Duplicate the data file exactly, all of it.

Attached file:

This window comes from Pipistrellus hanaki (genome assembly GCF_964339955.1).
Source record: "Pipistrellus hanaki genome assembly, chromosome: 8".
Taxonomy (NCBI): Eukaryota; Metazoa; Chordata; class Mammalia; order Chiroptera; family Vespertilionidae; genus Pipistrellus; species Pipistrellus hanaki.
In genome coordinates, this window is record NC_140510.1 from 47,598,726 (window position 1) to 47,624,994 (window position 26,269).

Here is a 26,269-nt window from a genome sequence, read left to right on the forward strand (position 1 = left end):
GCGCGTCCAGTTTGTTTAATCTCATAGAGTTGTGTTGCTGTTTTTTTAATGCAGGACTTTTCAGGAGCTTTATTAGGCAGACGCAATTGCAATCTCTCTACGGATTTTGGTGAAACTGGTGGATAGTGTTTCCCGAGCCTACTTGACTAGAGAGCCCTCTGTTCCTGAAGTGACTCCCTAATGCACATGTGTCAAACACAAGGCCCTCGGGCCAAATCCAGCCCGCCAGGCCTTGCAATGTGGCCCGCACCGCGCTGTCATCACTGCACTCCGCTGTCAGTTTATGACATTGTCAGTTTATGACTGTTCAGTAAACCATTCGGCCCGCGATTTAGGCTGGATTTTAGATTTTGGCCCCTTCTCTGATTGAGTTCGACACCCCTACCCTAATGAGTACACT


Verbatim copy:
This window comes from Pipistrellus hanaki (genome assembly GCF_964339955.1).
Source record: "Pipistrellus hanaki genome assembly, chromosome: 8".
Taxonomy (NCBI): Eukaryota; Metazoa; Chordata; class Mammalia; order Chiroptera; family Vespertilionidae; genus Pipistrellus; species Pipistrellus hanaki.
In genome coordinates, this window is record NC_140510.1 from 47,598,726 (window position 1) to 47,624,994 (window position 26,269).

Here is a 26,269-nt window from a genome sequence, read left to right on the forward strand (position 1 = left end):
GCGCGTCCAGTTTGTTTAATCTCATAGAGTTGTGTTGCTGTTTTTTTAATGCAGGACTTTTCAGGAGCTTTATTAGGCAGACGCAATTGCAATCTCTCTACGGATTTTGGTGAAACTGGTGGATAGTGTTTCCCGAGCCTACTTGACTAGAGAGCCCTCTGTTCCTGAAGTGACTCCCTAATGCACATGTGTCAAACACAAGGCCCTCGGGCCAAATCCAGCCCGCCAGGCCTTGCAATGTGGCCCGCACCGCGCTGTCATCACTGCACTCCGCTGTCAGTTTATGACATTGTCAGTTTATGACTGTTCAGTAAACCATTCGGCCCGCGATTTAGGCTGGATTTTAGATTTTGGCCCCTTCTCTGATTGAGTTCGACACCCCTACCCTAATGAGTACACT